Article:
THE BLOG
03/28/2008 02:48 am ET Updated Nov 17, 2011

The Habit Of Finishing Things

One of the greatest challenges to keeping an empty head is maintaining the drill of processing our interactions to closure. In the course of our day, we often generate much more value-added thinking and many more agreements with ourselves and others than we realize, especially in the context of conversations and communications.

Whom have you talked with in the last 24 hours--personally and professionally? What did you tell yourself (or any of them) that you or they would/could/should/ought to do, in any of that? Any ideas, information or perspectives show up that could be important downstream?

I still have to work with myself to ensure I've captured, decided, and tracked all the commitments and creativity that happen with phone calls, meetings, social interactions, and even random communications in the hallways. I do know that this is one of the sources of the free-floating anxiety many people experience relative to the gnawing sense of overwhelm that is so pervasive. It seems that there is an unconscious part of us that hangs onto all of those incomplete creations. It is a part that will not let go until it can trust those agreements have been kept or re-negotiated with ourselves.

And we have so many interactions! Studies quoted in the Wall Street Journal indicate that the typical professional handles over 170 in a typical work day. Wow.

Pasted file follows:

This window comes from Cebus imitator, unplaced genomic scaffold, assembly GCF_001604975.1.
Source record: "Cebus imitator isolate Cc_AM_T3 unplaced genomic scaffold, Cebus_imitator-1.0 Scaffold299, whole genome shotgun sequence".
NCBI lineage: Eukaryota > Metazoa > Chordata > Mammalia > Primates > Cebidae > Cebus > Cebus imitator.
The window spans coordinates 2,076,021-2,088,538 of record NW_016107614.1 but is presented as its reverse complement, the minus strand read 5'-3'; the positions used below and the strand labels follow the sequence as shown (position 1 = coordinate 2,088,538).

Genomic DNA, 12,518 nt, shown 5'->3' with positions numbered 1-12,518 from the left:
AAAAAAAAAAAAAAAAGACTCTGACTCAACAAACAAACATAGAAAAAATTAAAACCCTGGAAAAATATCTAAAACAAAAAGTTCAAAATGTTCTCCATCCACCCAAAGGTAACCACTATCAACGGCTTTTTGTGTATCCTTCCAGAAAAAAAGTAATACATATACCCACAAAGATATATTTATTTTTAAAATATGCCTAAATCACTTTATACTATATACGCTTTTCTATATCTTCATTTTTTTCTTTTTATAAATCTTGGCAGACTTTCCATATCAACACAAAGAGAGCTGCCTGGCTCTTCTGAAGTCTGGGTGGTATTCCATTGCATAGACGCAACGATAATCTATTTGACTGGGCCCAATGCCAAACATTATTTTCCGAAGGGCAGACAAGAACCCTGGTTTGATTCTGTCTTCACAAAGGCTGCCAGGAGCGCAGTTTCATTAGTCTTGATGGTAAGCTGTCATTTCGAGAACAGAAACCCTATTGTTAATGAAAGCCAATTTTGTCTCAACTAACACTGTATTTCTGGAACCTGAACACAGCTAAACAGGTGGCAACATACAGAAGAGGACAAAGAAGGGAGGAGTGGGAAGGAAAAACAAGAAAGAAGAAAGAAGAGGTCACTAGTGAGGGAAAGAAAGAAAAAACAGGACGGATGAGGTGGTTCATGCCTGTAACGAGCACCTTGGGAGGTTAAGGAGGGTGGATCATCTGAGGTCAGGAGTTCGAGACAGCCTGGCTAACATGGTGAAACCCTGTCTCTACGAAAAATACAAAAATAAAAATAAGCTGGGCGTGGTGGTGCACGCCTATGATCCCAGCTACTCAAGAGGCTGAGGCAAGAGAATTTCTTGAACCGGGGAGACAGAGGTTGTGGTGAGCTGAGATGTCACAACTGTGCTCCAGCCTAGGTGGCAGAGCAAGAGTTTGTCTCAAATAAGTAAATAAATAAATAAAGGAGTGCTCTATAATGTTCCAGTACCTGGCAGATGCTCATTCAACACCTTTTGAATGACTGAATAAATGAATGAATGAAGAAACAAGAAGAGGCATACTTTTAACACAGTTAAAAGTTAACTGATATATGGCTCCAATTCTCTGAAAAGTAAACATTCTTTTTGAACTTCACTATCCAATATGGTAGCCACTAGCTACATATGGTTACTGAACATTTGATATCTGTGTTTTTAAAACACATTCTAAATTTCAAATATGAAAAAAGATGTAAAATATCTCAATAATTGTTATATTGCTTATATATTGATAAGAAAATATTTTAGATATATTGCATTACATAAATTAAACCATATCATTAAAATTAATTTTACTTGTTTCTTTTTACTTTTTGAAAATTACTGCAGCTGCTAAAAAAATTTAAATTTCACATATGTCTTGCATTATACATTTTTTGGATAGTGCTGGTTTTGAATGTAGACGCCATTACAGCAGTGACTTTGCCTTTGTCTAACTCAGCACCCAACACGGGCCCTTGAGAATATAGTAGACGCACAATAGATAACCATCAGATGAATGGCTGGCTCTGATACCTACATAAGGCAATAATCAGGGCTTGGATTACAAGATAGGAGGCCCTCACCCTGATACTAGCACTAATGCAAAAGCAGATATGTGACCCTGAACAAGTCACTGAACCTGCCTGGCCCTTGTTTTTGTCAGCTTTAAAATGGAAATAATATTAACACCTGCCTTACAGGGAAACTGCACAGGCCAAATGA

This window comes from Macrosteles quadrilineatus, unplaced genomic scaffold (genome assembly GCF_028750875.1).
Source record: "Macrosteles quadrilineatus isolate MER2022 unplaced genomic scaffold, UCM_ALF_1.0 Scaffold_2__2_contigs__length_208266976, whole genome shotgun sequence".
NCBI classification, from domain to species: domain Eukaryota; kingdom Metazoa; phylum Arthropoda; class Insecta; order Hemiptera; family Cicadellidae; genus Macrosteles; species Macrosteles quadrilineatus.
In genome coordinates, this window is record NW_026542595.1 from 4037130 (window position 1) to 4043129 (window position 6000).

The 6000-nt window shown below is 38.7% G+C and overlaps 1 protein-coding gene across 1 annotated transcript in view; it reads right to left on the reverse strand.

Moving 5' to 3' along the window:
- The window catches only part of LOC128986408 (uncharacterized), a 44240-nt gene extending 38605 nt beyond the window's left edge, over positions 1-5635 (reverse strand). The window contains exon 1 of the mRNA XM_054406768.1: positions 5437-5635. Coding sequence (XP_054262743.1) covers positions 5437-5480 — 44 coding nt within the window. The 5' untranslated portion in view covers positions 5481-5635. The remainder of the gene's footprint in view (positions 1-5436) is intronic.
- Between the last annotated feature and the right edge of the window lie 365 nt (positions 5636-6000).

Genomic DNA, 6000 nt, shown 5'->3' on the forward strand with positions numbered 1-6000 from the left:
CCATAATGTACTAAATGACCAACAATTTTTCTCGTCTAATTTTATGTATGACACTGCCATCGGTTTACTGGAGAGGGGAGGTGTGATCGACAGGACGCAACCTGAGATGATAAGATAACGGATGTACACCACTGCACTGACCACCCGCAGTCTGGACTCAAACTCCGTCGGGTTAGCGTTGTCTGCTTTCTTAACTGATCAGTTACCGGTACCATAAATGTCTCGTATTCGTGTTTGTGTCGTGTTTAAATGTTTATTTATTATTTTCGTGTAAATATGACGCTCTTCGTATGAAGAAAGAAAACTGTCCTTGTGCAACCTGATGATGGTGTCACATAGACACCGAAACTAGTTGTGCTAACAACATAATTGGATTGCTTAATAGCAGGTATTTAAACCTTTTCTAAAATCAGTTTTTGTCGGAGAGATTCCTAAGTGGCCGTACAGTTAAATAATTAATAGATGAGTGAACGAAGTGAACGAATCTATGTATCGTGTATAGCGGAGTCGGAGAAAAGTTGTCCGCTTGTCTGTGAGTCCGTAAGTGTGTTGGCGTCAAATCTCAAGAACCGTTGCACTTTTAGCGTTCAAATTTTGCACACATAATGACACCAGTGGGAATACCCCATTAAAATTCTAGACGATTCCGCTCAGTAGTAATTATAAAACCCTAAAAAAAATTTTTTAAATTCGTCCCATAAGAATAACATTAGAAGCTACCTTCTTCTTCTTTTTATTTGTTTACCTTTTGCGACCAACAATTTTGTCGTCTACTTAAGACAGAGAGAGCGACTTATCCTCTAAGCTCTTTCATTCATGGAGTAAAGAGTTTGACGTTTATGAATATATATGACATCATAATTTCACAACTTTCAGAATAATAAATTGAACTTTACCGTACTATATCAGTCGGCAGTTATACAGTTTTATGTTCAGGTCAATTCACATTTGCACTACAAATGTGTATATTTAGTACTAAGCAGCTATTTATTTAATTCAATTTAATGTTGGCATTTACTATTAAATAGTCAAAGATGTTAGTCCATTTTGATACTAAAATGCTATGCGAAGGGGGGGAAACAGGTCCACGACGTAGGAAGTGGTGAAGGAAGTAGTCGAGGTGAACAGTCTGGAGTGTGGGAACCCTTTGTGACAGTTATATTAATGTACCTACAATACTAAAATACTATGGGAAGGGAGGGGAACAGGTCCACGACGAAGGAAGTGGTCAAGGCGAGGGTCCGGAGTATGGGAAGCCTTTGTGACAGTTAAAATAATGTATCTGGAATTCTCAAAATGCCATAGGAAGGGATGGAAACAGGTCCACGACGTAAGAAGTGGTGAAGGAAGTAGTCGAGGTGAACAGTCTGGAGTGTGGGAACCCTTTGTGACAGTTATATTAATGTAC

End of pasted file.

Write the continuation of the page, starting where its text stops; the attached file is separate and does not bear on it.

This is why it is critical that we all take time every day to process this stuff. What did I tell Bob I was going to do? What did Kathryn say I should pick up next time I'm at the hardware store? Who's got the next action on the project we decided needed doing at the staff meeting?

You already have handy trigger lists to help with this review:

* the Sent folder in your email program
* the Call Log on your cell phone
* the Calendar with your appointments
* and likely others that are unique to your personal and professional environment

Scanning those may remind you of something you forgot to capture, whether it's a creative idea, an agreement you made, or an action you'll want to take in the future.

Review the day, capture what needs tracking, and then get some sleep.

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You can find out more about David Allen and GTD at www.davidco.com.

The David Allen Company is a professional training, coaching, and management consulting organization, based in Ojai, California. Its purpose is to enhance performance and improve the quality of life by providing the world's best information, education, and products in the fields of personal productivity and work/life balance.